The enormous towering pine.
I only think bout what Im doin
Not bout what Ive done.
My tan timberland boots
Feel like they weigh a ton.
I creep behind the tree
Feel its rough hewn bark
Peek out from behind it and
See a land so stark.
Right in the middle of snow,
I see a bearded man
His eyes precise and staring
With a Colt .45 in his hand
He lifts the barrel slowly
Like hes got nothin better to do
But to wander round the woods
With a wad of tobacco to chew.
Hes so cold and heartless
Like this here snowy place
As he takes the gun and points it
So that death is in my face.
Okay you scoundrel and you fool,
You have nowhere to hide
So how bout you come out.
By the Law you must abide.
The words he uttered chilled my spine.
Yet I knew that I could win
If I went for my good ol Winchester
To commit another sin.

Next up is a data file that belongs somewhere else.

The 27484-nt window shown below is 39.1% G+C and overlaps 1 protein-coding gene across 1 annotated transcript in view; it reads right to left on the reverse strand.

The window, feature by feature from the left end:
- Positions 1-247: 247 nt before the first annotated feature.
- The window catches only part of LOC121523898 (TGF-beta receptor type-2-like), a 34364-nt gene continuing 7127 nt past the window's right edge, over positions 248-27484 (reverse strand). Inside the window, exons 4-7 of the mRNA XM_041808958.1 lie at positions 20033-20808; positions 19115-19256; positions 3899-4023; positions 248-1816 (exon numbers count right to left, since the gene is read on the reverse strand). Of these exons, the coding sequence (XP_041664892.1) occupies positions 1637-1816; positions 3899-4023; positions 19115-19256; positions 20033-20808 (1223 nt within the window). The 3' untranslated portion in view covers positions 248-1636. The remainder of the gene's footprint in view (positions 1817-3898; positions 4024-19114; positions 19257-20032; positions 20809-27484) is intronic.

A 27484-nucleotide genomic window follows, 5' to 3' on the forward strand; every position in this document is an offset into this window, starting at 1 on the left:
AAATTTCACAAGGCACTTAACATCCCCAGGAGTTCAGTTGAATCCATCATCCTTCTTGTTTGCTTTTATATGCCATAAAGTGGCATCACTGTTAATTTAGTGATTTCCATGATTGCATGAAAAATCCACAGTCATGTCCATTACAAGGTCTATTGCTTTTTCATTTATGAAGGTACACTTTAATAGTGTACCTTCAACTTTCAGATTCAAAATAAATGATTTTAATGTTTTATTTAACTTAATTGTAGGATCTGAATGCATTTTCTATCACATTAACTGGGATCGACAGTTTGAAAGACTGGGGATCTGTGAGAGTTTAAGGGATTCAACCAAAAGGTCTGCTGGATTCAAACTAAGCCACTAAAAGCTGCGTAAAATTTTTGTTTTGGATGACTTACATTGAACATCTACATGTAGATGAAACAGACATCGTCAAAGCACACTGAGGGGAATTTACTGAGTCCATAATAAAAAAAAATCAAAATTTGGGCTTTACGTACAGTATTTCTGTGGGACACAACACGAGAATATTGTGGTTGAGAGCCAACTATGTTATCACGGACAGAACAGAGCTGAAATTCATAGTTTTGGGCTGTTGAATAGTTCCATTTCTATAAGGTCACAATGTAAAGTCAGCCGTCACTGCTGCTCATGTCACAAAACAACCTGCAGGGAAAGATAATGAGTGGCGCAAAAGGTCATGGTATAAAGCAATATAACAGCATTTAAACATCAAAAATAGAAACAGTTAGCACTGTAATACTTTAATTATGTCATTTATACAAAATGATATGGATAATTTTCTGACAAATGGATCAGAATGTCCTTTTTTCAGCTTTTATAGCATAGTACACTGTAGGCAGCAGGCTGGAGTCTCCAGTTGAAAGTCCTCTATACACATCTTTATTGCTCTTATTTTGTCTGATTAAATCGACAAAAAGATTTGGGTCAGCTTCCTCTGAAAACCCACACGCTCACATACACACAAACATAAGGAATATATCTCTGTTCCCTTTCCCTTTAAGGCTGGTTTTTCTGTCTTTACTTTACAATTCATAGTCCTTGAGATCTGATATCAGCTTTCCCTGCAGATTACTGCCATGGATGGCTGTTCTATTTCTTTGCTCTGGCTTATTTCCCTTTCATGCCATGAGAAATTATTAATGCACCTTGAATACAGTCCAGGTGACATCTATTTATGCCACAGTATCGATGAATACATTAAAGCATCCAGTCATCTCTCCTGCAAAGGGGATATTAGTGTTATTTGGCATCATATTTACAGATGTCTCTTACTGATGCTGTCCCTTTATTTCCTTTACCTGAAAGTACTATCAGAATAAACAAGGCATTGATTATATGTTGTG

Author, Peggy Rambach, runs creative writing workshops in community education settings for the Healing Arts in health care, correctional facilities, ESL programs and immigrant support centers as well as offering assistance with lesson plans in professional development presentations for middle and high school teachers. She teaches memoir writing in medical schools as part of the curriculum in Narrative Medicine and Medical Humanities. Ms. Rambach is conveniently located for teachers, students and participants from throughout New England including the Vermont (VT) cities of Bennington, Burlington and Montpelier, the Maine (ME) cities of Portland, Gardener, Kennebunkport and York, the New Hampshire (NH) cities of Portsmouth, Concord, Manchester, Dover, Nashua and Rochester, the Massachusetts (MA) cities of Boston, Newburyport, Amherst, North Hampton, Salem, Beverly, Lawrence, Lowell, Haverhill, Gloucester, Plymouth, New Bedford, Manchester-by-the-Sea, Marblehead, Rockport, Hyannis, and Falmouth, the Rhode Island (RI) cities of Providence and Newport and the Connecticut (CT) cities of New Haven and Hartford.